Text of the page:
Iron Man 3, It's Been a PleasureIf you haven't seen Iron Man 3, may I ask why? Maybe like me you avoided opening weekend because you'd rather not have to sit on a stranger's lap, the following Saturday and Sunday were completely taken over by Mother's Day, and the rest of your time was spent working. I went on the third weekend and the theater was still nearly full. With good reason. Iron Man (#1) was incredibly enjoyable and surprisingly emotional. With that and The Dark Knight in the same summer, I suddenly started expecting far better of comic book adaptations. The second film has somewhat less impact, but it features more relatable villain, one you could almost root for. And the latest is a superb close to this arc. It's not just a great superhero movie. It's a great movie that should appeal to anyone of any age who knows that fun and depth aren't mutually exclusive. Iron Man 3 has big battles, quiet moments, lively dialogue, and talented actors all mixed together in a pretty package that reminded me why I get excited for summer blockbusters. It should be experienced at least once in a theater with a couple hundred others who's laughter and cries of appreciation are contagious, so don't let this one slip by.
Before Marvel took control of some of their best properties and created the Marvel Cinematic Universe of related films, I was thoroughly disappointed in superhero movies. Their execution was typically embarrassing, and I learned to avoid them unless I wanted to spend two hours wondering why any person could do such a thing to their fellow man. Batman Begins, Superman, and Hellboy were the only ones I cared for and thought a director should be proud of. I quite liked Raimi's Spider-Man when it came out. It was better than what I had come to expect from comic book-inspired fare, but when I thought about it over the years, what I tended to remember was stilted and awkward. Now I realize that what I liked about it was the potential it had to be amazing, which is exactly what happened to me with Watchmen. Considering the last seven Marvel-produced films, ranging from the good in The Incredible Hulk (not the Bana abomination) to the superb in Iron Man and The Avengers, Spider-Man is still enjoyable, but it's also unrealistically cartoonish. (Haven't seen the remake yet.) The same goes for the subsequent Maguire outings, though I enjoyed Alfred Molina as Doc Ock. Similarly, the saving grace of Burton's Batman was Jack Nicholson. I always found it more creepy and oddly done than anything. ((And I don't acknowledge the existence of the bat men that came after until Nolan's incredible reimagining. If a live action movie is ridiculous and devoid of realism in actions, situations, or dialogue, I won't be invested in the characters.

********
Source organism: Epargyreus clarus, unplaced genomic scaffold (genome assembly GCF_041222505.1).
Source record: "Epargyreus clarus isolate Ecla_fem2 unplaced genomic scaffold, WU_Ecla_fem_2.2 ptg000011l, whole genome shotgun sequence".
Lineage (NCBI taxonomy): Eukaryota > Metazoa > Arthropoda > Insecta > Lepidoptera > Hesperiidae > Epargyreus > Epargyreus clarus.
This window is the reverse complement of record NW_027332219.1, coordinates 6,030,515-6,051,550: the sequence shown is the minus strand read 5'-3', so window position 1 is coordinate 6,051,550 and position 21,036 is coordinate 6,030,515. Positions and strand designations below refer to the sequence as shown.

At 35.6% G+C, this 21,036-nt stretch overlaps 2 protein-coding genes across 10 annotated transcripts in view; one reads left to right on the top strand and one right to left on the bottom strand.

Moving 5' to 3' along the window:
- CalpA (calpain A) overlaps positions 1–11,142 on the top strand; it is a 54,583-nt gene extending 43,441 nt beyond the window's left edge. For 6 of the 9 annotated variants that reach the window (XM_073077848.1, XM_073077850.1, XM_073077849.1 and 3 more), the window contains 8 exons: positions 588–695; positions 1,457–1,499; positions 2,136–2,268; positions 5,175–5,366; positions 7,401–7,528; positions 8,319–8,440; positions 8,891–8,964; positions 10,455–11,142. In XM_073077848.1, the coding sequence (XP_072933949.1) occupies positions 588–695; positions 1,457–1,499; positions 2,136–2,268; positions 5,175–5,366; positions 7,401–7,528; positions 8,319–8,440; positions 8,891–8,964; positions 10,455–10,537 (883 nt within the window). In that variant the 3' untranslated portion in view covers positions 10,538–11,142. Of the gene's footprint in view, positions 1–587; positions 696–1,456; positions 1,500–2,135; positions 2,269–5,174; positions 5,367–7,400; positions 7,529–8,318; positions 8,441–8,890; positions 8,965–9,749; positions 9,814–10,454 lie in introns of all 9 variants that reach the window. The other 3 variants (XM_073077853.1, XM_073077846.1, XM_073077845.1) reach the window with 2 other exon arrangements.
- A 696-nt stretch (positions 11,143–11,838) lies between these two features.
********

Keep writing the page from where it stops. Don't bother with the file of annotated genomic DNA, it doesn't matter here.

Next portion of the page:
It's a special thing when a gifted actor doesn't turn his nose down at a story for its genre. Robert Downey, Jr. sells every wounded look, every pained grunt, every charming smile, every snarky comment, portraying a plausible and flawed human being, not just a surreal version of a person as is so often the case when studios try to make a quick buck. I adore Iron Man because Jon Favreau, Downey, et al had a genuine passion for the material and a desire to make people happy. Now with Shane Black at the helm, the trilogy closes on a very high and unbelievably entertaining note. The fun started off with Eiffel 65's "Blue (Da Ba Dee)"! I was expecting AC/DC or Black Sabbath, both musical cues to Tony's personality that are always welcome. Confession: I loved Eiffel 65 far beyond those two months in '99 when the radio played out their only hit. There were some other wonderfully quirky bits like this, such as the perfectly done comic style retrospective end credits showing clips of all the movies, and the seemingly strange choice of narration, which comes together in the now standard after credits scene. These are moments that served to make IM3 more bubbly and humorous than the somewhat dour previous installment.